July 25, 2005 3:09 PM
I see two or more only loosely-related questions here: "did I do the right thing with this partnership?" and "how do we handle the marketing of our new product?" And I think perhaps there is another question at the end "should we get into some opportunistic new line of products or should we stick to what we know well?" I'm not real certain I've got that last one right; please confirm or correct me if I am wrong.
Did you do the wrong thing, or is it just "seller's remorse"? It's hard to say without knowing your company, your market, and your situation better. Who knows where you would be if you had not made this deal. Let me throw something out, however. It's easy to get seduced by a much larger firm. You are so flattered that they are interested in you and your product that you let that blind you to good decision-making.
There seems to be two parts to your deal: part one, they gave you money and you gave them product. That part I gather worked out reasonably as expectected for both parties. Part two was supposed to be they give you consulting leads and you give them ... technical know-how? As Dave has pointed out, they probably need that less than you think. Big companies muddle along just fine appearing to know very little about whatever it is that they are supposed to be doing -- at least from the point of view of someone who is focused on the technical details. Perhaps that is the problem -- they don't really need what you are offering in this bargain.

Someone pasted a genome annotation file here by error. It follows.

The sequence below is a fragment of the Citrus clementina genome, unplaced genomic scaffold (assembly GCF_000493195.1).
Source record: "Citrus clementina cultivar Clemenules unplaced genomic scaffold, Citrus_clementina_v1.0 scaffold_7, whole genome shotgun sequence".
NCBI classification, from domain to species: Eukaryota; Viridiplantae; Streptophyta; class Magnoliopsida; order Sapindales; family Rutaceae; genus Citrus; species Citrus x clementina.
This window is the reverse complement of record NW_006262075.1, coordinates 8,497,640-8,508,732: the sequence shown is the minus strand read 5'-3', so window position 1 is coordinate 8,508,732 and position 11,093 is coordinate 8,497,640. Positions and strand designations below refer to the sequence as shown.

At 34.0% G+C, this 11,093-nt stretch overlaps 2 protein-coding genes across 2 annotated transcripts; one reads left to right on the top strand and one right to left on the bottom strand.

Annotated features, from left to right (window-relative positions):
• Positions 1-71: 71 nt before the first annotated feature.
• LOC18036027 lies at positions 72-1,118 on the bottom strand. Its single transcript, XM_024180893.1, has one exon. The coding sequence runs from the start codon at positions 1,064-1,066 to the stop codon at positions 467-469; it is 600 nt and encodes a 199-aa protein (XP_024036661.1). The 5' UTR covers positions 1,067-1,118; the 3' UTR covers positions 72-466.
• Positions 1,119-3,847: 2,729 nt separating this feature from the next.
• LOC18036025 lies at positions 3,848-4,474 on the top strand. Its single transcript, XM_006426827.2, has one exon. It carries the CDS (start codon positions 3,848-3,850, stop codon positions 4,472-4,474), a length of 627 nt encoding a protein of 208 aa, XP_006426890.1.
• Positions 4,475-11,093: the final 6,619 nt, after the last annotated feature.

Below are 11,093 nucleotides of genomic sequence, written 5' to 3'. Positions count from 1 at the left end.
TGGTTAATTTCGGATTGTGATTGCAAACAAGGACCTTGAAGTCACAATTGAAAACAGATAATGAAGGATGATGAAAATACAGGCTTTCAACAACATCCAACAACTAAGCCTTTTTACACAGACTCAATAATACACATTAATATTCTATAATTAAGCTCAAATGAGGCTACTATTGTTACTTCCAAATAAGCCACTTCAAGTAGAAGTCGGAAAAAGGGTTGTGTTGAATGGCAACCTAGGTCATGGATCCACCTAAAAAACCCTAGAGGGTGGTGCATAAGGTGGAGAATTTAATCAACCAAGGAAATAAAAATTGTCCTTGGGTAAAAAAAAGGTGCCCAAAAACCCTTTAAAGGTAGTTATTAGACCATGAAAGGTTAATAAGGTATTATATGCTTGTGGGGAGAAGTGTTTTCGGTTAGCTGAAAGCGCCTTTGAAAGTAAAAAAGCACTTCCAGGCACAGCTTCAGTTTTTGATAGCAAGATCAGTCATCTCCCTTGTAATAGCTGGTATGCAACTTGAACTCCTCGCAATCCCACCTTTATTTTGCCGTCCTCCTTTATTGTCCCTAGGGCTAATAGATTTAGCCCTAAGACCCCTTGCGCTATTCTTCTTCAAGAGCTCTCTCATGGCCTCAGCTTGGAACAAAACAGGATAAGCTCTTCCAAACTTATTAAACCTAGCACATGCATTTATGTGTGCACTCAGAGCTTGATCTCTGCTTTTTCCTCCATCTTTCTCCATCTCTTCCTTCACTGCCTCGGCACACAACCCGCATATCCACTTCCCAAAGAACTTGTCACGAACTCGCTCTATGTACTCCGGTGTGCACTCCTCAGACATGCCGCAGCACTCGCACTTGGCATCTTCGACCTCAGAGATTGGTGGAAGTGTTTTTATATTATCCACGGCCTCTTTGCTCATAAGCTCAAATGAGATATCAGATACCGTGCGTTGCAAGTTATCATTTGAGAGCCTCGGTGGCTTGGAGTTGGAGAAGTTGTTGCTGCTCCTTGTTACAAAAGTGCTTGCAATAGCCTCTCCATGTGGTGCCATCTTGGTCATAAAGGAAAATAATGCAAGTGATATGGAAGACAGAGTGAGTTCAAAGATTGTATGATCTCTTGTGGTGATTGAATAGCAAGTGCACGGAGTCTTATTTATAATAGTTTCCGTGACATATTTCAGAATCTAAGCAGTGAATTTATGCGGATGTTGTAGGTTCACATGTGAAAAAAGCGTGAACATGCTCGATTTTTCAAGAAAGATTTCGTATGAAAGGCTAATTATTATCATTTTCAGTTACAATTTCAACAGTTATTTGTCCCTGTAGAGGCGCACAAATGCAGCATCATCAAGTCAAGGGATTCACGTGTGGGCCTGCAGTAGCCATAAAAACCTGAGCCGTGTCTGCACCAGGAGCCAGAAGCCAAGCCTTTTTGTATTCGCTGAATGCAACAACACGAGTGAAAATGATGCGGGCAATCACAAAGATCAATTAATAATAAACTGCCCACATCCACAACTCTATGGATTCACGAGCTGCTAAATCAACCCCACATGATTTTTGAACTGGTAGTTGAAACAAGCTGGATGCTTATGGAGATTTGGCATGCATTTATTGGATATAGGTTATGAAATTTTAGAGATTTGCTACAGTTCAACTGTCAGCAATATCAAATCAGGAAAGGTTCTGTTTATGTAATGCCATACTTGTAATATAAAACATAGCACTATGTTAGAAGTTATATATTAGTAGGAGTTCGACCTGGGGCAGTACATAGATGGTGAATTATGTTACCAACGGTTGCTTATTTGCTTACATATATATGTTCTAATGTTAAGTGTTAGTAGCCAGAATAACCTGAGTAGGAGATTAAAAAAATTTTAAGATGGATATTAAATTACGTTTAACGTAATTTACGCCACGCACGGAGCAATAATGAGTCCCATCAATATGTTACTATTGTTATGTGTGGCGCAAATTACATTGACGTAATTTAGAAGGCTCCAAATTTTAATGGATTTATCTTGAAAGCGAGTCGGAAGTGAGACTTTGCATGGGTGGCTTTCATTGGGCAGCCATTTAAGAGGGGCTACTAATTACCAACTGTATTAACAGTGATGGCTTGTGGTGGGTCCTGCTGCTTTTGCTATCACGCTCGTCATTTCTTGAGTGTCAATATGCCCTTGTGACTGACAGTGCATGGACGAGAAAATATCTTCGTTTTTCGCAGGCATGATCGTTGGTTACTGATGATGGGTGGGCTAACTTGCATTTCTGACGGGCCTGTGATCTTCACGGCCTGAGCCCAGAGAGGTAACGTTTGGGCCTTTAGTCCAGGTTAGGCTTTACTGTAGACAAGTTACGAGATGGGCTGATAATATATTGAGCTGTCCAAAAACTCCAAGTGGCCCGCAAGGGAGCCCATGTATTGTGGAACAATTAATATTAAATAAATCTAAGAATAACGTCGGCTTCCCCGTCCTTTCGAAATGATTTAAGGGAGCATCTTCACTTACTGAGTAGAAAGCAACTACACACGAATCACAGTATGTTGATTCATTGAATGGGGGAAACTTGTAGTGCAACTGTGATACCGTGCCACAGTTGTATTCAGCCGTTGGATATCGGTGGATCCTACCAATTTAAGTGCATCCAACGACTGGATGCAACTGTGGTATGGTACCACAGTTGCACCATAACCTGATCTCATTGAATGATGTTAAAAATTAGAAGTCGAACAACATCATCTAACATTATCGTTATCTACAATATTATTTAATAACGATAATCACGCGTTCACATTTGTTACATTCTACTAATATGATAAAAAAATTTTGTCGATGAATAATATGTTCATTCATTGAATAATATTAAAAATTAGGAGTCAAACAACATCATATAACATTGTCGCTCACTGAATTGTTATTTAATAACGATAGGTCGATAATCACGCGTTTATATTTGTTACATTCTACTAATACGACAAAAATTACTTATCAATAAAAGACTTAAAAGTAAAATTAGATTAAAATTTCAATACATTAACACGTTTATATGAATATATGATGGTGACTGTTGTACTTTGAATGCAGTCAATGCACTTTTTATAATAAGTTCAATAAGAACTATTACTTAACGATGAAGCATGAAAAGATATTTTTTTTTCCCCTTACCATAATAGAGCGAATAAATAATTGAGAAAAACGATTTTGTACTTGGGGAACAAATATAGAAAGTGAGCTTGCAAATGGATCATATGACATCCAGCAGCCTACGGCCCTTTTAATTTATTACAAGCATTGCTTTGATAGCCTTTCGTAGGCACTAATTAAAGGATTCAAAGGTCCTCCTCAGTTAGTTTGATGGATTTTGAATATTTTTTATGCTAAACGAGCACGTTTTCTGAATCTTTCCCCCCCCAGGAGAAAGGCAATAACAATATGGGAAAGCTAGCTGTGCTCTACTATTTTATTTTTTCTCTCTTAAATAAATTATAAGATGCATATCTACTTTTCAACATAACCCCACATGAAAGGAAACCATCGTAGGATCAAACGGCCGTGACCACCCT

Moving on to the second question, again, you will have to answer this question for yourself. Knowing what you know now, would you sell it to this other company? Perhaps for a higher price, a price based on no expectations of follow-on work? Enough of a price to support your company for the time it would take to develop Version 3? Do a SWOT analysis: what if you were to market it yourselves?
With regard to whether you should branch out (assuming I have the question right) again I have no real way of knowing but I think more small companies err in being unfocused, in not fully exploiting their expertise with customer problem one, before moving on to customer problem two. OTOH, being a one-product company leaves you vulnerable to unexpected changes in the market. If you branch out, stick very close to your existing market. Can you leverage your equities knowledge to debt trading, or to banking? Be careful -- for example, even though mutual fund (unit trust) accounting and corporate stock registry (for example) seem to be virtually identical in the problems to be solved, the cultures of the two markets are so different as to make a leap from one market to the other very different. Remember, markets are about marketing, not about technology.